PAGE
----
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It seems like a very niche case, where a matrix must be Hermitian positive semi-definite. In the case of reals, it simply must be symmetric.

How often does one have a positive semi-definite matrix in which taking it's Cholesky Decomposition has a significant usage?

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closed as unclear what you're asking by Axoren, Claude Leibovici, haqnatural, Daniel W. Farlow, user98602 Sep 29 '16 at 17:05

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    $\begingroup$ That is not at all a niche case. Hermitian positive semidefinite matrices are everywhere and are so important. For example, if $A$ is any real matrix, then $A^T A$ is positive semidefinite. Try reading some of Gilbert Strang's books that emphasize the ubiquity of $A^T CA$. $\endgroup$ – littleO Sep 28 '16 at 1:27
  • $\begingroup$ @littleO Could you give a real world practical example in which the Cholesky decomposition of $A^TA$ has a practical application? I've had someone try to convince me with this line of thought but I feel like that alone is incomplete. Generally, if I'm working with $A$ as a linear transformation, $A^T A$ will have a different meaning. $\endgroup$ – Axoren Sep 28 '16 at 1:30
  • $\begingroup$ The focus seems to be on whether positive definite symmetric matrices are commonly needed (they are). The Cholesky factorization will likely fail for semi-definite but not definite forms. $\endgroup$ – hardmath Sep 28 '16 at 1:40
  • $\begingroup$ I will have to think on both given answers for a while. These are definitely cases in which we can be certain that we have a matrix matching the criteria. They don't immediately answer why the Cholesky decomposition benefits them, however. The answers seemed to focus on where $A^TA$ will appear, rather than what the Cholesky factorization brings to the table in those cases. "Why would you do Cholesky factorization in this case?" has not been expressly addressed by either question. $\endgroup$ – Axoren Sep 28 '16 at 2:01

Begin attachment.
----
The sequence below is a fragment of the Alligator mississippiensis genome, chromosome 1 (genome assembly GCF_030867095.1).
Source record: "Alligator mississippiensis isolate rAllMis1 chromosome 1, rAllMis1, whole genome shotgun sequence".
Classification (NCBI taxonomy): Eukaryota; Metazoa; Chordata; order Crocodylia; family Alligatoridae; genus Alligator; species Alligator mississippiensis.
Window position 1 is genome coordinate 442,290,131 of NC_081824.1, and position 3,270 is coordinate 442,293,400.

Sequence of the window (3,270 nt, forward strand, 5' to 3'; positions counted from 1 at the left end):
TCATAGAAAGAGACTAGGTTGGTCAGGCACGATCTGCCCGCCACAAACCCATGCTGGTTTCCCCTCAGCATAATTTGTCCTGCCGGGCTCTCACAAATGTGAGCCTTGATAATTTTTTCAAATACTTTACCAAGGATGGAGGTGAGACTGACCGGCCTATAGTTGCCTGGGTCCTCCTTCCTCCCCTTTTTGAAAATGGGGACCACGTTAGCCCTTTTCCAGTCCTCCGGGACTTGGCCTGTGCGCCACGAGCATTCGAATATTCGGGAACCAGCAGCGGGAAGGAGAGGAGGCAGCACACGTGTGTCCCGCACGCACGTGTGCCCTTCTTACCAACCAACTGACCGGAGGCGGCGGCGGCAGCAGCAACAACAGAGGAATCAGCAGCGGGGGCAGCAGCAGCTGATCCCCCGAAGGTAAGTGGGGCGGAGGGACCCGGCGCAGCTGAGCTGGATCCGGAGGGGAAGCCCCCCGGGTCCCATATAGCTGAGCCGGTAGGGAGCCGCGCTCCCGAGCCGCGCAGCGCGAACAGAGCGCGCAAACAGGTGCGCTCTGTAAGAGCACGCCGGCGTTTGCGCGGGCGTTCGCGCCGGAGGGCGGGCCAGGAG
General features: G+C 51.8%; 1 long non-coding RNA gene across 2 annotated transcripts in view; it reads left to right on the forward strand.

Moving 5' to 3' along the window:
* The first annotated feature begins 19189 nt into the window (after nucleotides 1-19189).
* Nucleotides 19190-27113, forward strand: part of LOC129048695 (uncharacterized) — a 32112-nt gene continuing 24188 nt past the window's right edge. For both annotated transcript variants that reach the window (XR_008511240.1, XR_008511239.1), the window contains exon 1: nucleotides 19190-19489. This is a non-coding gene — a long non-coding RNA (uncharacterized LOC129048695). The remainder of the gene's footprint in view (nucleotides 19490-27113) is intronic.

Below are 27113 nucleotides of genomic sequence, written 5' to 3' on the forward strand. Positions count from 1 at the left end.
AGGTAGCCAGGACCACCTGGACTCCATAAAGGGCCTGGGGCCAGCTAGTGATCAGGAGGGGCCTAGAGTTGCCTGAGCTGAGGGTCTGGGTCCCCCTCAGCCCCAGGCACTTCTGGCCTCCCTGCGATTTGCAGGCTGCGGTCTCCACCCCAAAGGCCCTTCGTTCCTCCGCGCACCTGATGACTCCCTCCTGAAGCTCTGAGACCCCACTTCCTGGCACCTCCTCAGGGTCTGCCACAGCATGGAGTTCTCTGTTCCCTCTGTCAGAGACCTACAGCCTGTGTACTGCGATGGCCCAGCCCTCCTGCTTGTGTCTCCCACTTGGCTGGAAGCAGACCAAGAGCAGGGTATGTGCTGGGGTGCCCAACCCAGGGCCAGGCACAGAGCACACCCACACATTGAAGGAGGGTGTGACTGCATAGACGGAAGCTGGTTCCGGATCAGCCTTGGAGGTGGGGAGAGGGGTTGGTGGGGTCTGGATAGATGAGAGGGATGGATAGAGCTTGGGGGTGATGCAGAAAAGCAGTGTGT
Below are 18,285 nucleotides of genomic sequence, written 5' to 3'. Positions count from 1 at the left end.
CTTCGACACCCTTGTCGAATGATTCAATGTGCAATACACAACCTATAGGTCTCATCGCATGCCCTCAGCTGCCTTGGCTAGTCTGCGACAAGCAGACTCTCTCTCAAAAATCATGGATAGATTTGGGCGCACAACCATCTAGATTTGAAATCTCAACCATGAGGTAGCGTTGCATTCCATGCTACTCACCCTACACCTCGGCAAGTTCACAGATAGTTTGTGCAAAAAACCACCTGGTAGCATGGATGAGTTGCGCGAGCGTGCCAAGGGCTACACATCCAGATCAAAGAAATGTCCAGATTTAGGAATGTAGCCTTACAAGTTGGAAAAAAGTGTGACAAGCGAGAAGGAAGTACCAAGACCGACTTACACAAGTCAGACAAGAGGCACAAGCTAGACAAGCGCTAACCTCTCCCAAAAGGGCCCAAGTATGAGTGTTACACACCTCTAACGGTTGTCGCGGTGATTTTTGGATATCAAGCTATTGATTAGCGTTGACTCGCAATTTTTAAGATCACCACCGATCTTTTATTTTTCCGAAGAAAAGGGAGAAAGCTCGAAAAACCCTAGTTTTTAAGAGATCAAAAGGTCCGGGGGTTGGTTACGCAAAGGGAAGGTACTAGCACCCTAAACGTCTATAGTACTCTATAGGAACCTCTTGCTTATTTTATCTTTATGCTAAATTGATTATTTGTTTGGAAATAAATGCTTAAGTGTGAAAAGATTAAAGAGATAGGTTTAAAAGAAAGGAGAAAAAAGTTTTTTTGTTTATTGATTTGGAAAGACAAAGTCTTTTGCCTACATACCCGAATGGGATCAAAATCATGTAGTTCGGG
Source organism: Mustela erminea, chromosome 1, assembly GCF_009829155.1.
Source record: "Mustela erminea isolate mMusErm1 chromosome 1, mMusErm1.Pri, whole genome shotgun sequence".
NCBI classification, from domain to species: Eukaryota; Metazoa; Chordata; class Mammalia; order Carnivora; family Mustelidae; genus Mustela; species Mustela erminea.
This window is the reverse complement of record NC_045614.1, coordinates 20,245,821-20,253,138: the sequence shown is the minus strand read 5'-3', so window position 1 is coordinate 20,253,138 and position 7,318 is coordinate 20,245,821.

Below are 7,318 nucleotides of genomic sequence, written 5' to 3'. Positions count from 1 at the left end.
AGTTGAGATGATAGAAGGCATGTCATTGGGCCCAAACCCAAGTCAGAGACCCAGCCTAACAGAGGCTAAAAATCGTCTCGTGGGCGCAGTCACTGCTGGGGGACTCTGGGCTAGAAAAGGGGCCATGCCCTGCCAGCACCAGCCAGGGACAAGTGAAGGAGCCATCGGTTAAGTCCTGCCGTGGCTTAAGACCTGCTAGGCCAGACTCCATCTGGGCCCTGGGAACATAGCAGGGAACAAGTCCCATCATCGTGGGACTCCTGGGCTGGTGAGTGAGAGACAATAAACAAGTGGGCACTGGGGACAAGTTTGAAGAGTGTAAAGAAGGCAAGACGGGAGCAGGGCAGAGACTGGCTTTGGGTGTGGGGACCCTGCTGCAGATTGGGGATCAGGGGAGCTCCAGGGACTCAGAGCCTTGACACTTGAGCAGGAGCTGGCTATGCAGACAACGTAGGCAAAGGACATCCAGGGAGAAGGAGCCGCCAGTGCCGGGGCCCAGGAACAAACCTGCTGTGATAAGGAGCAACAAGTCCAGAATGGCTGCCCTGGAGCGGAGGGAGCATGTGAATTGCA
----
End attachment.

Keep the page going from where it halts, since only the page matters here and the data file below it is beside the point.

• $\begingroup$ I understood your wording of the Question to focus on whether applications permitting a Cholesky decomposition are really common in practice. I considered posting some remarks about the advantages of this factorization, but concluded it was not of concern to you. $\endgroup$ – hardmath Sep 28 '16 at 22:27
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Symmetric and positive definite matrices that can be Cholesky factored appears in many applications:

  • Normal equations for least squares problems.
  • Discretizations of self adjoint partial differential equation boundary value problems.
  • Hessians of convex functions (in many cases the Hessian is made to be convex) in optimization.
  • Systems of equations arising from the primal-dual barrier method for linear programming.

As to why one would use the Cholesky factorization rather than another matrix factorization such as the LU factorization, the answer is that Cholesky factorization is substantially faster than LU factorization because it can exploit the symmetry of the matrix and because pivoting isn't required. Cholesky factorization of sparse positive definite matrices is fairly simple in comparison with LU factorization because of the need to do pivoting in LU factorization.

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    $\begingroup$ Nice to see you here, my SciComp.SE colleague! $\endgroup$ – hardmath Sep 28 '16 at 1:37
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Positive semidefinite matrices are everywhere, largely due to the ubiquity of the pattern $A^T C A$ (which is emphasized by Gilbert Strang). For example, in least squares problems we find $x$ to minimize $(1/2)\|Ax - b\|_2^2$. To solve this problem, set the gradient equal to zero: $$ A^T(Ax- b) = 0. $$ This is just one of many examples.

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